After the threat, both women became frightened and left but a man who followed them outside apologized and persuaded them to return. At that point, the woman reported, three men shoved her into a bathroom and began the assault, which she said lasted about 30 minutes.
Although no charges have been filed, Durham County District Attorney Mike Nifong said he is convinced a rape occurred. He also said charges were possible against those who were at the party but did nothing to try to prevent the incident.
"We're talking about a situation where had somebody spoken up and said, 'Wait a minute, we can't do this,' this incident might not have taken place," he told the Raleigh News & Observer.
The team captains issued a statement Tuesday expressing regret for the decision to hire the strippers and serve alcohol at the party. But they denied the criminal allegations and said that "the team has cooperated with the police in their investigation. We have provided authorities with DNA samples. The understanding is that the results of the DNA testing will be available sometime next week. The DNA results will demonstrate that these allegations are completely false."
"The members of the team completely support each other and they know the thing with which they are charged could not possibly have happened," said one individual close to the team who asked not to be identified. "The players are shocked and stunned that this has gotten to such a point. The team was so looking forward to this season. They have had it suspended when they didn't commit a crime. Their only crime was bad judgment; of everything else, they are innocent."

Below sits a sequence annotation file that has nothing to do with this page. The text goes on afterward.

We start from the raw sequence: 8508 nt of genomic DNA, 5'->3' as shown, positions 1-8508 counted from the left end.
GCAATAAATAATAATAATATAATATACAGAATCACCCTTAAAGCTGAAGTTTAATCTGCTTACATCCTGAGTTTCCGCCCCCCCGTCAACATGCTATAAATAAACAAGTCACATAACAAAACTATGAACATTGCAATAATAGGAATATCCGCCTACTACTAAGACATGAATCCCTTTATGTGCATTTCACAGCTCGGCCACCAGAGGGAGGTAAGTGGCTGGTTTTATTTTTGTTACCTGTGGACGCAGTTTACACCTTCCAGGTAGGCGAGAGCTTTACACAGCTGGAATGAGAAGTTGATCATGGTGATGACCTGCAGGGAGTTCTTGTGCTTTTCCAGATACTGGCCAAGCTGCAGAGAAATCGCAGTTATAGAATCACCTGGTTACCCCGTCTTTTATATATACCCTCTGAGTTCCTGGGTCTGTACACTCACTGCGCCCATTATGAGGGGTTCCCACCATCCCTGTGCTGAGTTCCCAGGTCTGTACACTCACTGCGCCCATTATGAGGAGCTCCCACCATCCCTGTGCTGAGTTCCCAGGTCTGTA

The team went on to play two games -- defeating North Carolina, then losing to Cornell -- before news of the alleged assault surfaced last week. Initially, Athletic Director Joe Alleva said that Duke would forfeit the team's next two games. But in the face of mounting pressure, Brodhead announced Tuesday that the university had suspended all future games until there was a resolution of the legal situation involving team members.
"In this painful period of uncertainty, it is clear to me, as it was to the players, that it would be inappropriate to resume the normal schedule of play," Brodhead said. "Sports have their time and place, but when an issue of this gravity is in question, it is not time to be playing games."
Brodhead said he made the decision to suspend the games following a meeting with Alleva and captains of the team.